Fool-Proof Thanksgiving Gravy from Drippings
Memorize this simple formula for chicken or turkey gravy from drippings and you’ll never have a gravy-emergency again!
You’ve done it: you’ve roasted the most picturesque, succulent chicken or turkey. Don’t let those savory drippings go to waste! Gravy from drippings is the best tasting gravy since the flavors have just spent hours developing and caramelizing in the oven- you just can’t get that from a jar or packet. And guess what! It’s just as easy. You’re just a few steps and a few minutes away from the perfect gravy.
The recipe that I’m sharing with you was published by kitchn in 2014. I tweaked the cooking method somewhat and I also put the ingredients and quantities in terms of parts, rather than strict measurements, to allow for more flexibility depending on yield of drippings. Plus, it’s easier to memorize! All you need to remember is 1:1:4:4. 1 part fat, 1 part flour, 4 parts drippings, 4 parts broth. So for example, the beautiful and succulent thigh you see above comes from a 6 lb. chicken, which yielded about 2 T. fat and 1/2 c. drippings. This informed me to use 2 T. flour and 1/2 c. broth when making gravy.
- 1 part turkey or chicken fat
- 1 part flour
- 4 parts pan drippings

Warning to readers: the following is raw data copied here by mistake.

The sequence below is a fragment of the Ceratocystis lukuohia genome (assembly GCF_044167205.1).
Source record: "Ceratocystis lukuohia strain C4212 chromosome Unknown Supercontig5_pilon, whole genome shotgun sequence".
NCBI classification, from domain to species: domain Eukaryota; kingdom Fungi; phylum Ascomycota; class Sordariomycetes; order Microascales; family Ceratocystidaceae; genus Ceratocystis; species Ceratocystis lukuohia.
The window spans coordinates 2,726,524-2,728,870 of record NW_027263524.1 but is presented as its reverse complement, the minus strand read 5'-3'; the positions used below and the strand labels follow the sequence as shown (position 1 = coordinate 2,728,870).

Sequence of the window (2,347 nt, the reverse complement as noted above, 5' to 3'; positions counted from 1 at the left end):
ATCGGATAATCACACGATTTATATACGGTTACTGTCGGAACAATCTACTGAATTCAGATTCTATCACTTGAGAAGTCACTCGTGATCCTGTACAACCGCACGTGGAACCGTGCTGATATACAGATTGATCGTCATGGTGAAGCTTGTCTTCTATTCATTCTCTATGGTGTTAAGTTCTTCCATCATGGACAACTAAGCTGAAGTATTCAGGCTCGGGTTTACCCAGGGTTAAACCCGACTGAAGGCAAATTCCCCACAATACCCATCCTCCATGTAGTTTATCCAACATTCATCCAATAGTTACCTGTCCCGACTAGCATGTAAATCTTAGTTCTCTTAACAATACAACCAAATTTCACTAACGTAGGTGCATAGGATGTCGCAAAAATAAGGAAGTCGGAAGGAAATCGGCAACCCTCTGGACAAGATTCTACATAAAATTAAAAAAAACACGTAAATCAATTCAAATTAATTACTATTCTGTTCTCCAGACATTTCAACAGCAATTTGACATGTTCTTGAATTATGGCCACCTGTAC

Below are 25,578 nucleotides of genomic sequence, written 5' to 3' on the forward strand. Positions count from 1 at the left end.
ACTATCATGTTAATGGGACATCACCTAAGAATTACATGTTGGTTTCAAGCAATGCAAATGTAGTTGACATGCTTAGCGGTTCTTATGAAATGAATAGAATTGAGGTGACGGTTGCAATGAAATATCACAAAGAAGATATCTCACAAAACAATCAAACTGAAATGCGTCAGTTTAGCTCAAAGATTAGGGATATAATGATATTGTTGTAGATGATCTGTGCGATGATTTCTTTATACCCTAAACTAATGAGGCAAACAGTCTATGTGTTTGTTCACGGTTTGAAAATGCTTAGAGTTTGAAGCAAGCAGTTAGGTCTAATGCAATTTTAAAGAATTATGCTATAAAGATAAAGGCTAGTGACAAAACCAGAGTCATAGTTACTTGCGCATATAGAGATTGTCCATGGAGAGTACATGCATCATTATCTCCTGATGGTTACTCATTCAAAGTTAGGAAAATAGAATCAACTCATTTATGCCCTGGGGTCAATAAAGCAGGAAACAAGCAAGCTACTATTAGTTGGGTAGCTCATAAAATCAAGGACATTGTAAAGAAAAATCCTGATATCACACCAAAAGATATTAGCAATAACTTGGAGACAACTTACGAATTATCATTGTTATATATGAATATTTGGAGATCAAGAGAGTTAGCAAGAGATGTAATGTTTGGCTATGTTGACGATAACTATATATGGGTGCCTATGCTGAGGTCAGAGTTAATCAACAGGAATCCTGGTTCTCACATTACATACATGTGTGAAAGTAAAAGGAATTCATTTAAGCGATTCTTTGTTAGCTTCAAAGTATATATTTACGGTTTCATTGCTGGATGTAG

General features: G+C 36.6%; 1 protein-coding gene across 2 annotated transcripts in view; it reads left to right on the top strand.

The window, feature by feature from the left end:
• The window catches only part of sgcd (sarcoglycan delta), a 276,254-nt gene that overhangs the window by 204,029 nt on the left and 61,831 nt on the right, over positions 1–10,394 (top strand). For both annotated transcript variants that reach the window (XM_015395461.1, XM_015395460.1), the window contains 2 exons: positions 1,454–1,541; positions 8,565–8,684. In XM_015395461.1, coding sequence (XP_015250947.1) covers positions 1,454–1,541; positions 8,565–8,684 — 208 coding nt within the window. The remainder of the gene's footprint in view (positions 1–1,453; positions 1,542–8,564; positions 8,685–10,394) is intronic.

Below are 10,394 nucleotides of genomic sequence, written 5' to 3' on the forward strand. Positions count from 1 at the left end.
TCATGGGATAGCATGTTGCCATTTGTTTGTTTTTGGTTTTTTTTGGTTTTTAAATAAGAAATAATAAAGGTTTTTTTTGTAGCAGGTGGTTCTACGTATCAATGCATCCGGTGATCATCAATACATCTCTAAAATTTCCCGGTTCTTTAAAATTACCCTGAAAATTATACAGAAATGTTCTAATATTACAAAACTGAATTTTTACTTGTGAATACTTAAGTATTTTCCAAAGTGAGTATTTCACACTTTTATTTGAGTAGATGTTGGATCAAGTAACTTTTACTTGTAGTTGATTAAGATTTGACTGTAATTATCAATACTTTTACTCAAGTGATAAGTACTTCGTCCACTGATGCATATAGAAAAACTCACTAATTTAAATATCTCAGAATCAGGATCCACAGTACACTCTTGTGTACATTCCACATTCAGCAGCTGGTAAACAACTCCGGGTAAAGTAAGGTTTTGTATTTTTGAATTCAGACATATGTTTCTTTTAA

- 4 parts turkey or chicken broth, plus extra to reach consistency, if needed
- salt and pepper
- After roasting your bird, transfer to serving platter and cover loosely with foil to rest. Using a rubber spatula, scrape as much of the pan drippings and browned bits as you can into a clear glass measuring cup or dish.
- Place in the refrigerator for 5 minutes to allow fat to collect and float to the top (or just use a fat separator).
- Skim the fat from the top using a metal spoon and figure out how much you have to work with- compare to the basic gravy recipe, and adjust the other quantities accordingly. Heat the fat in a saucepan over medium-high heat. Add an equal amount of flour to the pan and stir to form a paste. Cook for 1-2 minutes.
- Add your pan drippings- this should be roughly 4-times the amount of fat you used for the roux, but you can compensate with broth in the next step if you have more or less. Whisk the pan drippings into the roux and continue whisking until thickened.
- Gradually whisk in broth- starting with an amount equal to the drippings you used. Whisk until thickened. Add more broth if needed to reach desired consistency.
- Taste, then season with salt and pepper as needed.